Art Needs No Justification

skf9F-688x1024One of the first writers I encountered along the way who encouraged me to pursue this gift of creativity was a man named Hans Rookmaaker. I never met Hans. In fact he died just a few months after I began to follow the ways of Jesus. But his writings and his life made a profound impact on my own.

I had always loved art and drawing and creativity. My mother reminds me that as a youngster I didn’t like coloring books with pictures already in them. Rather I wanted “blank coloring books” so that I could make my own pictures. And just a bit later in life I also didn’t appreciate the school art classes with all the various projects we were required to work on. All I wanted was a pencil and some paper and a good dose of quite, undisturbed time to draw. Apparently that was asking too much for more than a few of my art teachers!

After becoming a follower of Jesus things began to be a little more complicated. I was consistently encouraged to use my drawing ability to help “win” people over. And that the drawings were only useful as a way to communicate or preach about why following Jesus was better than all the other options for how to approach life. This is where the writings of Hans Rookmaaker came into play.

I discovered a small booklet in the basement bookstore of the bible college I was attending. The title “Art Needs No Justification,” was completely intriguing to me and I bought it immediately. Hans helped me to see that even just the possibility of creating art, creating something beautiful and well-designed, was in itself an act of worship to our creator. And then to be able to share that creativity with others, to help add beauty to their lives, was another powerful way to love our neighbors as ourselves. Hans writes:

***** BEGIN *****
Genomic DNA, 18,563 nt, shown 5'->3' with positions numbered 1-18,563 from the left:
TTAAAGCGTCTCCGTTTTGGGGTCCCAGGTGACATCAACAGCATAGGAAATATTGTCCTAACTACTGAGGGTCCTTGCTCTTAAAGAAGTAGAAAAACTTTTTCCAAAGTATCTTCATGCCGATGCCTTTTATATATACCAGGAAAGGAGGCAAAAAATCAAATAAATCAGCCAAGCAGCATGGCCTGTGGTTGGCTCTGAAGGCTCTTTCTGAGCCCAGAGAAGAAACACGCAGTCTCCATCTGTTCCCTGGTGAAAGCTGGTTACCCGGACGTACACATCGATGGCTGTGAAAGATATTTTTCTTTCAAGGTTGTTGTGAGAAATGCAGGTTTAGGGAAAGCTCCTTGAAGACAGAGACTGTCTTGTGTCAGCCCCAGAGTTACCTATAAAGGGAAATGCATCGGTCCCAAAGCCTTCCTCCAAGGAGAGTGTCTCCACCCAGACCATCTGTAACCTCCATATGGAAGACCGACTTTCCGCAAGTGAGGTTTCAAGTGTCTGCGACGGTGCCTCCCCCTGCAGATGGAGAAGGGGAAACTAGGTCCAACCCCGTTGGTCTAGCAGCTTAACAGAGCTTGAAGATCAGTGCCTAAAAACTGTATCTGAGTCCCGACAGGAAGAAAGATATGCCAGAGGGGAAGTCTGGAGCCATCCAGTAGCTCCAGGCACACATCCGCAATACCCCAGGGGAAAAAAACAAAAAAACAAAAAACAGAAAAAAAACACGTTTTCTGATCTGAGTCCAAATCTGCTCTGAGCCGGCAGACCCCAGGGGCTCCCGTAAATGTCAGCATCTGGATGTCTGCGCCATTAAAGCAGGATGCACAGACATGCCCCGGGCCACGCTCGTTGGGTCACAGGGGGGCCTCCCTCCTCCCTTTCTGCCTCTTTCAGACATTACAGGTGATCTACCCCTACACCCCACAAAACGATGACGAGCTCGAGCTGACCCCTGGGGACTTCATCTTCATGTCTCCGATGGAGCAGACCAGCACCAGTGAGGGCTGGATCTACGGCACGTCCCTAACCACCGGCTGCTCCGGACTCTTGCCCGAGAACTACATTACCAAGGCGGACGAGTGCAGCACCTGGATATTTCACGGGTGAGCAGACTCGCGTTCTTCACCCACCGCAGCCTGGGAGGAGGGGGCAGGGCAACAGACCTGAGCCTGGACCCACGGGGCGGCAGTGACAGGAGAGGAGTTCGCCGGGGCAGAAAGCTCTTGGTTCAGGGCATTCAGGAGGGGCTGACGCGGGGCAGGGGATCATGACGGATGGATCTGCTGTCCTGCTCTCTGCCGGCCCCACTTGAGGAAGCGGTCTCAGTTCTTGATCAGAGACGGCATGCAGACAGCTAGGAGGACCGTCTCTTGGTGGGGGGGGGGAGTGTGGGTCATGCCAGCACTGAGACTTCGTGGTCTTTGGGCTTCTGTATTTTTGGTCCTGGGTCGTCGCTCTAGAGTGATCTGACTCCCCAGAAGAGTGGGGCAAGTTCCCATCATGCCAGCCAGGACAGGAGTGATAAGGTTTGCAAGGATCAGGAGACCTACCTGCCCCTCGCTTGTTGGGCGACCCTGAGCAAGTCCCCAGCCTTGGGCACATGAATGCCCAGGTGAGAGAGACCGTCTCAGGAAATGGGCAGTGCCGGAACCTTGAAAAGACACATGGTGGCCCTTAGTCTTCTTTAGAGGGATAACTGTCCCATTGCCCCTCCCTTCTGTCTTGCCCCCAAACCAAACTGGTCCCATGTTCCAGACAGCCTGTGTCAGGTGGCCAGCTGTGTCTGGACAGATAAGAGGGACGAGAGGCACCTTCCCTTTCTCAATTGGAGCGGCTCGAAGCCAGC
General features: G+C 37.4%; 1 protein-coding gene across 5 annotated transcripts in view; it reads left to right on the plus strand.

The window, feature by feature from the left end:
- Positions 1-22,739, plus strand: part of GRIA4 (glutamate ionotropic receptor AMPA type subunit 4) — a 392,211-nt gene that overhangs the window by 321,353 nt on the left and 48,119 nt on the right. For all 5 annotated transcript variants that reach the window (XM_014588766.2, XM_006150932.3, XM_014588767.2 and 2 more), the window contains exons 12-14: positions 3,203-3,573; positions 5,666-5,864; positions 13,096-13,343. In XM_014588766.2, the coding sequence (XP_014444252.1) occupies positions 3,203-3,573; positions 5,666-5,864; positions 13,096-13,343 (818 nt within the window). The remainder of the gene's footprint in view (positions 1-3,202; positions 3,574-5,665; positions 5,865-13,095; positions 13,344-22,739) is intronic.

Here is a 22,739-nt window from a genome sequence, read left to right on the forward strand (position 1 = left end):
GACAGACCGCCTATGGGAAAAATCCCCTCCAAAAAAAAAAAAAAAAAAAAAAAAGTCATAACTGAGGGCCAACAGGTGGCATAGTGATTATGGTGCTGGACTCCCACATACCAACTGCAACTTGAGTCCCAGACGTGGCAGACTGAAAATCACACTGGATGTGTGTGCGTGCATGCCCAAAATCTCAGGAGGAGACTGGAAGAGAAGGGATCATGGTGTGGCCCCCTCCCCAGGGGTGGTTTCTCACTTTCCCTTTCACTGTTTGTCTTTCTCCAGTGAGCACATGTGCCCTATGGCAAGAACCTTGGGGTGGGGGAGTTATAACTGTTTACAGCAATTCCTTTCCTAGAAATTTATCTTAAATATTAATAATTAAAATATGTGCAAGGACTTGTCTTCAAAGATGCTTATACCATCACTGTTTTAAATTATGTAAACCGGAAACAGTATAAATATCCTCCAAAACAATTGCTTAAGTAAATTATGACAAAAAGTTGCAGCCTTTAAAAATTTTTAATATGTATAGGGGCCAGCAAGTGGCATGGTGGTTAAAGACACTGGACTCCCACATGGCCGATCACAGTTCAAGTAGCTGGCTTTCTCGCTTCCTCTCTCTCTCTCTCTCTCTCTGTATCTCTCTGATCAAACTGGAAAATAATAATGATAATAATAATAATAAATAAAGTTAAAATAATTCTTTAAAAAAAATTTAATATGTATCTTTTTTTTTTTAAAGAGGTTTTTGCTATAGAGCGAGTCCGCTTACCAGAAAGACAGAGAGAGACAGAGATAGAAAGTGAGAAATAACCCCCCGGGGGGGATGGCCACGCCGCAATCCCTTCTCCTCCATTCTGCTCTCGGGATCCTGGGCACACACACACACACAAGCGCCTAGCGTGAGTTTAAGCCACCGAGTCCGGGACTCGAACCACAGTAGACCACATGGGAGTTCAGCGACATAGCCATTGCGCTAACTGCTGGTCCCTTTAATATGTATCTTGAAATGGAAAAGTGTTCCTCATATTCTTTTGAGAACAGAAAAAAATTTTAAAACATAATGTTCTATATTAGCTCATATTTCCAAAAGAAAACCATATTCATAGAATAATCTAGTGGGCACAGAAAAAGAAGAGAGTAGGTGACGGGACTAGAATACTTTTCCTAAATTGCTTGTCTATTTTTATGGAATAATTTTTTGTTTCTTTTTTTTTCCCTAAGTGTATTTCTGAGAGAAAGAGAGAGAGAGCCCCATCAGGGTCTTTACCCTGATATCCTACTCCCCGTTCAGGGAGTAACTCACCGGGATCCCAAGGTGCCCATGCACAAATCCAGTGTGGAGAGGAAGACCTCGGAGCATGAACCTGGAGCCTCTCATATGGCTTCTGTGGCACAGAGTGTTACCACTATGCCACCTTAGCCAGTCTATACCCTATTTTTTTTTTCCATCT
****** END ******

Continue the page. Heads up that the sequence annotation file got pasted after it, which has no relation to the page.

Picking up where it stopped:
“To be a Christian artist means that ones particular calling is to use ones talents to the glory of God, as an act of love toward God and as a loving service to our fellows. It means to be on the way, preparing ourselves as well as we can, learning the trade techniques and principles, learning from the work of others and from their mistakes, finding our direction, experimenting, achieving what we set out to do or failing. To work in such a way, with all our heart and mind and spirit, with all our potential talents, in openness and freedom, praying for wisdom and guidance, thinking before we work, is to accept our responsibility.” (Rookmaaker, Art Needs No Justification; you can download a copy here)

It’s difficult to express the freedom I felt as I first read his words. But this freedom has impacted me deeply ever since. It has colored the way I approach art or design. It has colored the way I approach being a pastor of a pretty cool church. It has influenced the way I worship God and follow his son. It has colored pretty much everything I do or say or the way I think about life. In this simple way of looking at the world I have found a freedom to pursue and express the creativity God has invited us to be a part of.

I would encourage you to read this little booklet, if you haven’t, and tell me what you find.

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